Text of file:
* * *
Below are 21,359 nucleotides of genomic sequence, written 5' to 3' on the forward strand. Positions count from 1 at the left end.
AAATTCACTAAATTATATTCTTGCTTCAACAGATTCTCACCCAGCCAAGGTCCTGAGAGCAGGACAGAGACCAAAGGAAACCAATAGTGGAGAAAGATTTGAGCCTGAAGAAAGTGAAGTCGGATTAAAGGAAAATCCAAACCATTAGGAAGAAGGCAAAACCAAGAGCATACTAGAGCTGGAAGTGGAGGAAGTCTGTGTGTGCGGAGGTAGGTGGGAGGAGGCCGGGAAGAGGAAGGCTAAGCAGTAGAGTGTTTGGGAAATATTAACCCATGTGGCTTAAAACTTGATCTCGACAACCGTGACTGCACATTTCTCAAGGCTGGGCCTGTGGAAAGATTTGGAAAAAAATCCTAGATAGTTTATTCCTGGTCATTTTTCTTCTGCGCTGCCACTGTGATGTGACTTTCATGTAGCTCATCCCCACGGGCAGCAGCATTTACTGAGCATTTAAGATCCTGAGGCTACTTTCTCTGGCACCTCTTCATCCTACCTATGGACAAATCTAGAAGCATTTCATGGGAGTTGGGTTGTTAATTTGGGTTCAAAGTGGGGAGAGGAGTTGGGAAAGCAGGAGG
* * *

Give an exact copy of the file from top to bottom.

Below are 21,359 nucleotides of genomic sequence, written 5' to 3' on the forward strand. Positions count from 1 at the left end.
AAATTCACTAAATTATATTCTTGCTTCAACAGATTCTCACCCAGCCAAGGTCCTGAGAGCAGGACAGAGACCAAAGGAAACCAATAGTGGAGAAAGATTTGAGCCTGAAGAAAGTGAAGTCGGATTAAAGGAAAATCCAAACCATTAGGAAGAAGGCAAAACCAAGAGCATACTAGAGCTGGAAGTGGAGGAAGTCTGTGTGTGCGGAGGTAGGTGGGAGGAGGCCGGGAAGAGGAAGGCTAAGCAGTAGAGTGTTTGGGAAATATTAACCCATGTGGCTTAAAACTTGATCTCGACAACCGTGACTGCACATTTCTCAAGGCTGGGCCTGTGGAAAGATTTGGAAAAAAATCCTAGATAGTTTATTCCTGGTCATTTTTCTTCTGCGCTGCCACTGTGATGTGACTTTCATGTAGCTCATCCCCACGGGCAGCAGCATTTACTGAGCATTTAAGATCCTGAGGCTACTTTCTCTGGCACCTCTTCATCCTACCTATGGACAAATCTAGAAGCATTTCATGGGAGTTGGGTTGTTAATTTGGGTTCAAAGTGGGGAGAGGAGTTGGGAAAGCAGGAGG